REPORTING (not exactly live but maybe a week later..) BREAKING NEWS that there is no egg or bunny on Easter Island!!!
Yes, you heard me.
However, there are fascinating myths, legends, archaeological sites, friendly locals, surf and dive sites and most importantly, the man-like statues known as Moai.
You can probably visit all the sites on Easter Island in two days by car, in which you don't have to rush from one place to another. However, to make the most out of our 5-hour plane journey from Chile, we decided to stay for 5 days which was totally worth it.
The main sites are as follows: Ahu Akivi (7 Moai), Ahu Tongariki (15 Moai), Ahu Hanga Kio'e (1 Moai), Ahu Vai Uri (4 Moai), Ahu Tahai (1 Moai), Ahu Ko Te Riku (1 Moai with a hat), Ahu Nau Nau (at Anakena Beach, the most well preserved Moai on the island, all with hats), Orongo Village, Rano Kau Crater and Rano Raraku (the nusery of Moai, where all Moai are made).
We got a gentleman named Paul, to tour us and he is an archaeologist and hotel owner on Easter Island, he probably knows more about anything and everything of Easter Island than the locals do.
Anyhow, the mystery of Easter Island has always been about the Moai:
- Who built them?
- What are they?
- Why are they all knocked over?
- Why do they stop making them...etc?
Well, they were built by the locals according to the reflection of the local men. They believed the souls of the dead would come back and stay in the Moai and would protect the village or field the Moai looked upon.
In the 18th Century, most of the Moai were standing but by mid 19th Century, not one was standing.
Legend has it that a man went to Tongariki and wanted chicken heads, he didn't get any and he tapped his feet against the stone foundation and all statues fell. Another famous one is about an old woman who was a cook and could move the huge stone statues with super power! One day, she came back and found that the workers had eaten a lobster and didn't leave any for her. She was so angry that she told all the statues to fall down and all subsequent production halted.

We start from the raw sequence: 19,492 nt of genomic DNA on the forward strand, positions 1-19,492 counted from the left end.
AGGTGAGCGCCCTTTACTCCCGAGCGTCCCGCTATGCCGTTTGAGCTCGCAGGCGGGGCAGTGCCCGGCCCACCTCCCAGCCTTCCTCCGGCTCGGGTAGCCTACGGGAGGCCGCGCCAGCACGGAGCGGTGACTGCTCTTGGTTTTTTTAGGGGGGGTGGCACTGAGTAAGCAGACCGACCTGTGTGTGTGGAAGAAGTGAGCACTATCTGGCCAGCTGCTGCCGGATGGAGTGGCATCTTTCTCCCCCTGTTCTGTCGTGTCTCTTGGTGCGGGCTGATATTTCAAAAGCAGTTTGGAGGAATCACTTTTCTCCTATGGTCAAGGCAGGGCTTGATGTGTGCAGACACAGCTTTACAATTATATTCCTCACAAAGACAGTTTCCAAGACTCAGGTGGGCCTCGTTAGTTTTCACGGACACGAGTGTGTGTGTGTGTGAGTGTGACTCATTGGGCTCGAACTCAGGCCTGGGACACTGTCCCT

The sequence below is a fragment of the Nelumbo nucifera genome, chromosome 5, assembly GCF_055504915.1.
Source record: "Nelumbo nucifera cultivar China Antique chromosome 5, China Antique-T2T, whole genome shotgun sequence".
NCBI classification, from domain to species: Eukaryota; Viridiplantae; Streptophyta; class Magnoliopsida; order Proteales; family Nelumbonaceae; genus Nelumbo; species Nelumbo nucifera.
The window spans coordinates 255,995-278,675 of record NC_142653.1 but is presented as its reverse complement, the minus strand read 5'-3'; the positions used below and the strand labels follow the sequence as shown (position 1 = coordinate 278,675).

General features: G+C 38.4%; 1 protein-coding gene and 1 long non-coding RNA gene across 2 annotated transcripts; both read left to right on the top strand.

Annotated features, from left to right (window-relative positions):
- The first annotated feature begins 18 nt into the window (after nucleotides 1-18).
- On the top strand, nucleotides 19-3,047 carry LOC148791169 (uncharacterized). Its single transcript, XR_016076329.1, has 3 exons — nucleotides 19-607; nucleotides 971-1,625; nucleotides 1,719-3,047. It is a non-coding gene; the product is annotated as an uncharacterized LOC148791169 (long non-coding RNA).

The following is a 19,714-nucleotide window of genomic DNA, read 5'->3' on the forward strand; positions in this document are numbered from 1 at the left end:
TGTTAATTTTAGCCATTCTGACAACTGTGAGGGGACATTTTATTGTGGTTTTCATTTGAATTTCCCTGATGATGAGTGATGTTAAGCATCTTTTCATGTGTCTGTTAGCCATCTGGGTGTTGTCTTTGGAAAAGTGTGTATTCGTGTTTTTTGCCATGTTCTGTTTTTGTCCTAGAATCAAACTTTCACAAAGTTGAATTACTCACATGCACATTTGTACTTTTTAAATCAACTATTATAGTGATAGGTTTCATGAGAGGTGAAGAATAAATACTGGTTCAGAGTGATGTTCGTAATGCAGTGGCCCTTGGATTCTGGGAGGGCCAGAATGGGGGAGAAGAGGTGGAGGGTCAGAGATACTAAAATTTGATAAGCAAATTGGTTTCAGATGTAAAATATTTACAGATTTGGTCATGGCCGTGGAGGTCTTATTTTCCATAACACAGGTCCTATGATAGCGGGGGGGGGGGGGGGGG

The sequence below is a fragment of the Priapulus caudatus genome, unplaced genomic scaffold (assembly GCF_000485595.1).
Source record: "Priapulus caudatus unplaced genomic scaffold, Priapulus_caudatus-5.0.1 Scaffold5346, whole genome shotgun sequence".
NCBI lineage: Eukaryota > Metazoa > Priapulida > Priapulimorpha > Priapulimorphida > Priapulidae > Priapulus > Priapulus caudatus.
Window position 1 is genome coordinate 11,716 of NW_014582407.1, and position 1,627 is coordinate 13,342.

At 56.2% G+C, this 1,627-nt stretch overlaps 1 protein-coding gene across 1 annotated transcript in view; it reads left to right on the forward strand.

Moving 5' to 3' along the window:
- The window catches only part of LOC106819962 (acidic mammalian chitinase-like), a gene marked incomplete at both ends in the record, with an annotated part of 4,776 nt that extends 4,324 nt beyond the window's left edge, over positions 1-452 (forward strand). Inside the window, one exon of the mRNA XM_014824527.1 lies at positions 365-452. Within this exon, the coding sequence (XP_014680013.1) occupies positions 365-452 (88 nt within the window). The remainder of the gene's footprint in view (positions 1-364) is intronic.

However, there are more reasonable and modern explanations for the fall and desertion of work - tribal warfare, earthquake, the ocean washing them away and even the modern day requirements for the stones from the statues!
The statues are STUNNING, some sites have one or two, while another is a massive nusery. Like the Galapagos Islands and Machu Picchu, pictures and words do not do it justice, you have to see it with your own eyes.
They are A.M.A.Z.I.N.G...they are M.A.R.V.E.L.L.O.U.S!!!
You could be walking along the coast and suddenly, there is this massive stone statue shaped like a human right in front of you. There is so much history behind them and it's heart-breaking to see so many of them with their faces down, broken, damaged or even 1,000ft below the water. Recently, a tourist tried to cut off an earlope of one of the statues just so he could bring it home!!!
When we were at Rano Raraku (the nusery), we could not believe our eyes, there were just statue heads everywhere, taller than us, staring at different directions, like they were posing for photos.
With beautiful blue sky, crispy air and the mystery of the Moai, Easter Island was truly worth visiting.
We missed the star-gazing in San Pedro but let me tell you this, NO WHERE can you see more stars and clearly than on Easter Island. If the desert is nowhere in Chile, then Easter Island is in the middle of nowhere on earth!!!
Although I am not a kid, I must admit I was still slightly disappointed when I learnt that there was no chocolate egg or a single bunny on Easter Island. The name came from the day it was discovered, an Easter Sunday.
If you have a list of 50-Places-To-Go-Before-You-Die, Easter Island should definitely be on your list.